My grandma told fortunes from tea leaves and palms, shocking her pastor and congregation. She cooked for whoever showed up at her door: nine kids plus the help, then grandkids and great-grandkids and countless friends and hangers-on. No one ever called to say they were coming; we just walked in the door and somehow, there was enough. We had tea and cookies at four o’clock sharp, and we collected eggs in old paint cans lined with straw and weighed them on a fading balance that read from small to extra large. I used to follow my grandma out into the garden and she’d put me to work weeding or picking beans. Later, when she was never quite sure whose child I was (and later yet, when she was equally unsure of her own children), I followed her out into the garden to make sure she didn’t wander off. I cooked dinner for the three of us on the nights it was my turn, and I cried the first time I brushed her hair. She was lost and in pain, and then she was gone.
I stood in the doorway as my mom and her sisters spread photographs on the dining room table, choosing for the funeral. We’d played pitch at that table countless Sundays after dinner. I would try and try to shuffle like my uncles, bridging the cards and letting them fall, but my hands weren’t big enough until it was all but too late. We’d spilled tea and cookie crumbs on that old table, and we’d stirred syrup into candy, spoons turning ever clockwise. We’d played Monopoly and eaten Christmas dinner there, and now it held the photographs of a woman I’d never see again. My aunt started to cry, and I slipped away.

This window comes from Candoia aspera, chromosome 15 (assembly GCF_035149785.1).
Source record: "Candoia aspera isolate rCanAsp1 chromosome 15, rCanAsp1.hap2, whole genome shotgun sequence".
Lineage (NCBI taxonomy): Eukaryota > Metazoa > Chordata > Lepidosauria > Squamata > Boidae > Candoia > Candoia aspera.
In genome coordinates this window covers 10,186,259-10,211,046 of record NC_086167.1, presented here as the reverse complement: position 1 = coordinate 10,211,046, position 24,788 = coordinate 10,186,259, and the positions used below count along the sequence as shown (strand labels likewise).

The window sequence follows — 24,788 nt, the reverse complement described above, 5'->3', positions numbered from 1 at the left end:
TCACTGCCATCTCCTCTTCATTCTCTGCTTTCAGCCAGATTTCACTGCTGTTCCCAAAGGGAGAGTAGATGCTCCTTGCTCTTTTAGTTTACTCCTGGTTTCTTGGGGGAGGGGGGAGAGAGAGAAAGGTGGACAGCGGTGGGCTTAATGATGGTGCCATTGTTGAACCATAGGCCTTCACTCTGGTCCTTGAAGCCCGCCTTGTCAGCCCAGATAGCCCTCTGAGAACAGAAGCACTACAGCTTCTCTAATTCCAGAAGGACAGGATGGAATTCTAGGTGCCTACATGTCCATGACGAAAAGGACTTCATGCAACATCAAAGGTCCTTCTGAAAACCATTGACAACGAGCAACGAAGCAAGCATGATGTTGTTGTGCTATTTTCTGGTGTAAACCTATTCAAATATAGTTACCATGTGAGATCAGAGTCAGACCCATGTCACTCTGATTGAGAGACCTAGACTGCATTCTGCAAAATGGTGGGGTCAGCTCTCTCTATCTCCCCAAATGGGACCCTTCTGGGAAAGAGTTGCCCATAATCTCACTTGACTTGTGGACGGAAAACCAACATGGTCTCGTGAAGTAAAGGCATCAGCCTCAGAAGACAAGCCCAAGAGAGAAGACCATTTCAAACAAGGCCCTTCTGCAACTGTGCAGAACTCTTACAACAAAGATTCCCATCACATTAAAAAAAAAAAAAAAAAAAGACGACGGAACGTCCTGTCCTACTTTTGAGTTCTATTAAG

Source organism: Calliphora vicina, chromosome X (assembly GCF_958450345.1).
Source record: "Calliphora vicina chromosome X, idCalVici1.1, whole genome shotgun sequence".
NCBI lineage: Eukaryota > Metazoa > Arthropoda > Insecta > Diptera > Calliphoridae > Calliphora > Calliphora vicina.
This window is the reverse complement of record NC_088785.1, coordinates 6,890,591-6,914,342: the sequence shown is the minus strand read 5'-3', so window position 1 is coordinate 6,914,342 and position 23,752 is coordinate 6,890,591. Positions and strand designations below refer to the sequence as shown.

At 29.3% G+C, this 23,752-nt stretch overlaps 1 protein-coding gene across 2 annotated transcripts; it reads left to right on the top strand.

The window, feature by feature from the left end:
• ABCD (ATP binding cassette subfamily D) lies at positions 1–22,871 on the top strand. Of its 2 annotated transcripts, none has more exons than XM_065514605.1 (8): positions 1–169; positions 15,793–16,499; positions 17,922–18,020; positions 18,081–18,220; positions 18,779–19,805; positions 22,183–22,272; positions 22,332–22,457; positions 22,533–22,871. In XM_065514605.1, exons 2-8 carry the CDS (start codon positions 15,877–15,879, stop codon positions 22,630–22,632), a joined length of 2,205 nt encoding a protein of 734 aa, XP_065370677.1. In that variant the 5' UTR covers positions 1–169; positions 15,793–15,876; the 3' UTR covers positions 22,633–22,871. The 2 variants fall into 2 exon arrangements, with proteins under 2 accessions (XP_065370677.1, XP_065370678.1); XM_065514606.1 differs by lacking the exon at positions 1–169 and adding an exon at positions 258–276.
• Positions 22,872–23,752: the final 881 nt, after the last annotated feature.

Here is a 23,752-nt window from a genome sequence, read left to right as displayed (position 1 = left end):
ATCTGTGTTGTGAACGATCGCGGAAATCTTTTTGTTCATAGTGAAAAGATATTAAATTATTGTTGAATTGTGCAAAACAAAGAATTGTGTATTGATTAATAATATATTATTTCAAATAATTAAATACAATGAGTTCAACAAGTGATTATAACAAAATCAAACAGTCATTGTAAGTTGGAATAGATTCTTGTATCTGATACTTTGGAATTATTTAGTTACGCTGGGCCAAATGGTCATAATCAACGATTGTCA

When I was little, I used to follow my grandpa up to his shop. It smelled like sawdust and oil from the pole barn, and I never saw him so happy as when he was working. There were fading calendars from my uncle’s engineering company and every size nail you could ever need. He would take me to the barn, but I shied away from the cows. I preferred to climb the ladder up into the hay mow with my brothers and my cousins. They would chase each other over bales and beams, but I moved gingerly, terrified of the square holes that looked all the way down to the cement floor three stories below. I never stayed too long before I was back on solid ground.
I would follow my grandpa back to the shop or the woodshed, the small pebbles of the driveway digging into my bare feet. He would call me his favorite red-headed granddaughter, but of course, I was the only one. He was a farmer, a carpenter, a volunteer fireman, and he was restless when his body wouldn’t do as he asked. I followed him for years, skipping in his shadow, and when he could no longer walk, I sat with him on the porch and watched the sun go down. The summer after my sophomore year of college, we gathered in the field where I first learned to drive and flung his ashes to the wind. We made our way up the hill for one last pond party, just like he wanted, and I dipped my toes in the water where I used to swim and fish and search for salamanders in the gathering dusk.
Now, the house is burnt out and shuttered. The family is broken and warring. My childish adoration of my grandparents is chipping away, giving way to acceptance of their flaws and their failings. Whatever happens, though, whatever falls apart, I still have zucchini boats and hayfields and sugaring off, and I still have the feel of the moss, the pebbles, the freshly-mown grass under my bare feet in the heat of summer.